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 In Diary of a Ski Musteress

Wanaka is buzzing, all three of our beautiful ski mountains have fresh snow. First, Snow Farm NZ, which is the only place in New Zealand where you can cross-country ski, plus our two neighbours Cardrona Alpine Resort and Treble Cone offering downhill skiing, enjoyed by their distinct tribes of ‘Cardies’ and ‘Coneheads’. 

Cross-country vs downhill?

Choices, choices, to downhill or to cross-country, that, is the question. Cross-country skiing still seems to be an enigma to many Alpine addicts. In fact it is superbly complementary to downhill skiing. Look on it as a different way of enjoying the snow, not a lesser form of skiing. Akin to road cycling vs mountain biking — both are activities involving bikes but offering very different experiences. 

Can I persuade you to set aside your fat skis, yank those unforgiving downhill boots off and come over to the proverbial ‘other side’ to try cross-country skiing?

10 reasons why you may become hooked!

Peace and tranquility

Away from the madding crowds, cross-country skiing can be both meditative and energising at the same time, as you glide through remote, rugged backcountry. 

You can learn the basics pretty quickly

Most people can pick up enough basic skills to get moving on cross-country skis within an hour or two.


Sure, cross-country skiers may fall over occasionally, but cross-country skiing is low impact and far less likely to result in serious injury than downhill skiing.

Easy on the wallet

Cross-country ski trail passes are much cheaper than downhill lift passes, as less infrastructure is generally required.

Soft boots & no helmet hair

Cross-country ski boots are comfy, soft and supple, compared to heavy, clunky, rigid downhill ski boots.

No lifts 

Simply put your skis on and away you go, no more shuffling in chairlift queues, people standing on your skis or enduring cold, windy lift-rides.

Supreme all-body workout

Cross-country skiing builds core strength, endurance and cardiovascular fitness.

Winter training for runners

Cross-country skiing is sometimes described as ‘running on skis’. There are many parallels between the two activities, making them complementary for winter and summer cross-training. 

Stress buster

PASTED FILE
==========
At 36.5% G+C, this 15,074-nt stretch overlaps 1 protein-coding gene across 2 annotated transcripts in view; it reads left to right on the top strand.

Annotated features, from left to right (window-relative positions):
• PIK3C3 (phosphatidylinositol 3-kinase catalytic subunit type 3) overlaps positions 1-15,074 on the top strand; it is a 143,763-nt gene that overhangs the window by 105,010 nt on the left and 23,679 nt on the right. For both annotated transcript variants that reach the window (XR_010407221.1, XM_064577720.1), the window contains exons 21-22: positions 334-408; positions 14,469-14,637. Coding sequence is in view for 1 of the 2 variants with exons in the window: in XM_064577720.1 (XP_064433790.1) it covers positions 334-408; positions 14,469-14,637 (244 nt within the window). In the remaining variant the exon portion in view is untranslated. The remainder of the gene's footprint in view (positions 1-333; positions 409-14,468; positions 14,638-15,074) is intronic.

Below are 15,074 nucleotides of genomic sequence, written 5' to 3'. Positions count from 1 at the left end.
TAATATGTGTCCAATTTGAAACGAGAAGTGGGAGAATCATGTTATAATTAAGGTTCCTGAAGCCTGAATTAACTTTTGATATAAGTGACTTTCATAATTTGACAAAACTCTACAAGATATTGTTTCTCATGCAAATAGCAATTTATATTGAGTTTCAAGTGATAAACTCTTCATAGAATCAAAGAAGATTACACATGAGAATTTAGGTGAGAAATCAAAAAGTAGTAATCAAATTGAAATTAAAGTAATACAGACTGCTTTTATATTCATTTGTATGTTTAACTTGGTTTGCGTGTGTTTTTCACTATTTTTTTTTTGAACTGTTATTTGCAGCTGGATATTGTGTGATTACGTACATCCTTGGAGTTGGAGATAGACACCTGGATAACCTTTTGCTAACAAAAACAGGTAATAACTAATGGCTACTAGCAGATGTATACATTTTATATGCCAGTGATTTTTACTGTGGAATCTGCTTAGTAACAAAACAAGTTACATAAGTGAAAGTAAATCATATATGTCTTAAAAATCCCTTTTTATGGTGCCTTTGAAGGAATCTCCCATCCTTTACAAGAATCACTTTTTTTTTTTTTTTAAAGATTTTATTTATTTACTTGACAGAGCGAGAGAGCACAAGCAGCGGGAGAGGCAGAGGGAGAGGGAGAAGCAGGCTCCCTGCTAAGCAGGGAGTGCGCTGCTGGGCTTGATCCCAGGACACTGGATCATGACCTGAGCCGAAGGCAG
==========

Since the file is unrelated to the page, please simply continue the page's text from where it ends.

Breathe in the clean mountain air, absorb the solitude, enjoy the natural surroundings. Cross-country skiing is good for the mind as well as the body. 

You can even bring your dog

Surely the ultimate clincher for cross-country skiing over downhill? What’s not to love about the prospect of skiing with your pup? Dogs can have their own pass and enjoy separate trails, with their humans in tow. Look out for sled-dog marathon races and festivals in August.  


Fear not, I haven’t become a crazed cross-country ski disciple, my plan is to mix it up. On a fresh powder day it is difficult to beat the adrenaline flow and pure joy of carving downhill turns, floating through virgin snow. 

But, cross-country skiing on a bluebird day in the Pisa Range, away from man and machinery, offers exhilaration and a level of mindfulness that is beyond compare.   

Have I missed anything out? Why do you cross-country ski?

Margaret Batty, Ski Musteress, 23 July

Follow ‘Diary of a Ski Musteress’ on Snow Farm NZ‘s and Merino Muster‘s websites, Facebook and Instagram social media pages, plus on Margaret’s Instagram page @BattyIdeas

A bit about me:

After 30 years of commuting, career and city life
in crowded London and travelling to over 90
countries, I moved to wonderful Wanaka with
Gary, to pause, breathe and reconnect with the
mountains – and my muscles…We’re totally
smitten with New Zealand, immersing ourselves
in all four seasons, biking, hiking, kayaking and
skiing, for a precious year-off (an ‘OE’ in our
fifties) before heading back to England,

Attempting the Merino Muster is my nod to the famous Kiwi ‘give it a go’ attitude.

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